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E.D. (Dave) Hayman

Was a Radio Telegraphist in the Royal Canadian Navy during World War I

Started in 1915 - Retired in 1955

Début en 1915 - Retraite en 1955

 
 

 

Passed Away in 1968 - Scroll Down for Obituary  

Décès en 1968 - Avis de décès au bas de la page  

 

(French text follows English text  -  Texte en français suit le texte en anglais)

 

David Hayman was very well known in Ottawa during the first days of radio. He had a regular column dealing with radio in the local papers. Often heard on the OA broadcast station, he was known there as the " Voice from OA ", that being the call sign of the station which he helped to build. He was the station announcer and its repairman.

Elisha David Hayman was born at Denmark, Nova Scotia on 27 March 1889, As a young man, he worked at the Pictou Foundry and Machine Co., training as a blacksmith/machinist. David began his career as a wireless operator with the Canadian Marconi in the spring of 1914, working at their stations of Partridge Island N.B. and at Camperdown and Cape Sable, N.S. Joining the RNCVR in September 1914, he was one of the original operators at the Barrington Passage wireless station in April 1915. He was appointed Engineer in chief of the station on 1 November 1917, being in charge for the maintenance and operation of all the equipment.

On 20 January 1919, Hayman was transferred to the staff of H.M.C.S Niobe and sent to Ottawa. There he became the Officer in Charge of the Naval Radio Test Room where all the new radio equipment was tested for the Canadian Government. When that was transferred to the Radio Branch of Marine and Fisheries, he continued his work there under the direction of his long time friend C.P. Edwards.

The Test Room is probably the ancestor of the Radio Regulations Engineering lab on Clyde Avenue..

 

David Hayman designed and installed ship radio stations, constructed several Artic wireless stations, helped maintaining the many coast stations and inspecting amateur radio work.

 

He retired from Department of Transport on 19 September 1955 and died at Truro, Nova Scotia on 21 August 1968.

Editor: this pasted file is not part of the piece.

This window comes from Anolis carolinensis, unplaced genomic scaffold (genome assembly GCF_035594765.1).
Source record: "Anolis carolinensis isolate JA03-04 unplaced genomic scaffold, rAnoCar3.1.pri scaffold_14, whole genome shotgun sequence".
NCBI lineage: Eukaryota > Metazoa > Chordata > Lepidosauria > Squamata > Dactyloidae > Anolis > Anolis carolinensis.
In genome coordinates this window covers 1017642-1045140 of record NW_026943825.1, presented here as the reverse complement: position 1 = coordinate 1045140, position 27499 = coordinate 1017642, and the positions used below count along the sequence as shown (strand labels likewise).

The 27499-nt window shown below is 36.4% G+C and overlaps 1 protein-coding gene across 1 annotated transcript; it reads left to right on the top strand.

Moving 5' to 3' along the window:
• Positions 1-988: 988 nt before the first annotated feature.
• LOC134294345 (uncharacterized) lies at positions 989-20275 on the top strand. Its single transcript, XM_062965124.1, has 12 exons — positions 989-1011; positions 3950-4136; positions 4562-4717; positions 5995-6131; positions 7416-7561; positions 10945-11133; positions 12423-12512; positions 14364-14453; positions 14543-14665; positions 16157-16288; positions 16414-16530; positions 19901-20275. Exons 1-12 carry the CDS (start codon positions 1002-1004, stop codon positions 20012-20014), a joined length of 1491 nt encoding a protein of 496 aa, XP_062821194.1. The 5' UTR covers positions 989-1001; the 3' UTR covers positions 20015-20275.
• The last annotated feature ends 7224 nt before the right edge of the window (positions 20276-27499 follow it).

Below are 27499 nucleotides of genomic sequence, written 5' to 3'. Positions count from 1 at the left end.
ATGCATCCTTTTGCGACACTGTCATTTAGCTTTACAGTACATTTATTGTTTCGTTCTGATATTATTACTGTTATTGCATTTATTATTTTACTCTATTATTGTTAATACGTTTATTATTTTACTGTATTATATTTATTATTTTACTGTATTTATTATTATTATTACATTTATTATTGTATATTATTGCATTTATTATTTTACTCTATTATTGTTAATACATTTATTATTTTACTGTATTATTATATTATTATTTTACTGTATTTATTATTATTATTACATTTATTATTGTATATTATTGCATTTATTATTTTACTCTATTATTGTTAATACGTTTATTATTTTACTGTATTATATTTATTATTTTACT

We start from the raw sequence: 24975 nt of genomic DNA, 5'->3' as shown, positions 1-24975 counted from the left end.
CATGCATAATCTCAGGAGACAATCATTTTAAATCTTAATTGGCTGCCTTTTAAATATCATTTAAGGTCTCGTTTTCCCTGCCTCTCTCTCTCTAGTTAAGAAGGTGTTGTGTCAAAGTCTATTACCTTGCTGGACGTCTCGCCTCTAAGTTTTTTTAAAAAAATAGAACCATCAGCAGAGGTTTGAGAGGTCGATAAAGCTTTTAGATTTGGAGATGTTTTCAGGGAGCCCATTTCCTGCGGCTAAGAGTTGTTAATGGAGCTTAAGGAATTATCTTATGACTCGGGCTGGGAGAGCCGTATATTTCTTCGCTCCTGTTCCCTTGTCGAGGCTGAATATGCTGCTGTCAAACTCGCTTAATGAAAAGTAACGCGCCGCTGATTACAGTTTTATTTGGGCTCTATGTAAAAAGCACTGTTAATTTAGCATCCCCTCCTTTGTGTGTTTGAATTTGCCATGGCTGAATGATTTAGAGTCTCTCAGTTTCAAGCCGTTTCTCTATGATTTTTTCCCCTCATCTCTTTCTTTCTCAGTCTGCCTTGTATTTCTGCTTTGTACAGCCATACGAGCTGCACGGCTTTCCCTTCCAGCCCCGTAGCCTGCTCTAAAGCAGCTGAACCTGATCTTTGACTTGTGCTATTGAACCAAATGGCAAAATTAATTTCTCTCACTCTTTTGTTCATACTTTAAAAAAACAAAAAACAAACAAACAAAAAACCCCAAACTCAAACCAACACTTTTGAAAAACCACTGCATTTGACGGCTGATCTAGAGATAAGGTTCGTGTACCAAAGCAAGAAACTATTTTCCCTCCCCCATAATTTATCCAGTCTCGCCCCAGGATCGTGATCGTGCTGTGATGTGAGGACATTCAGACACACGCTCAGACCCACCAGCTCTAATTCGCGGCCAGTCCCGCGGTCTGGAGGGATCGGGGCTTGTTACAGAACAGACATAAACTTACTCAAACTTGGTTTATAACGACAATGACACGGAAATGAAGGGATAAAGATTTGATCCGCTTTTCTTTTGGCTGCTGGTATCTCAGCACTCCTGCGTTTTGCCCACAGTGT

( Special thanks to Michael Christie and to David C. Hayman for notes and photos )

 

 

1955 - RADIO PIONEER RETIRES

 

Another pioneer in the telecommunications world retired recently. On September 2g, the staff of Telecom gathered in the Controller's office to say goodbye to E. D. Hayman, who has been with the department since 1915. F. G. Nixon, the new Controller, presented Mr. Hayman with a drill press on behalf of his associates. Among the many friends present were two former conttrollers, Lt. Cmdr. C.P. Edwards and G. C. W. Browne. In making the presentation, Mr. Nixon thanked Mr. Hayman for his services to the Department and expressed the wish of all present for many happy years of retirement. Evelyn Smirle presented a purse to Mrs. Hayman, on behalf of the staff.

 

 Mr. Hayman came to the Department from the Canadian Marconi Company in 1915 on the take over of the Cape Sable Station. His first assignment in DOT was at Barrington Passage on the East coast. He also pioneered the installations of radio equipment in Hudson Bay and participated in the construction of Mansell Island station that area.

 

The retiring radio pioneer came to Ottawa in 1919 as supervisor of the radio test room. His early days in Ottawa included maintenance of coast stations, inspection work involving radio amateurs, and operations at Ottawa's first broadcasting station.

 

In the presentation remarks, Mr. Nixon referred to the well-equipped workshop Mr. Hayman had at home, also his fascination for sailing boats, attributed no doubt to his being a Maritimer, and his fondness for gardening.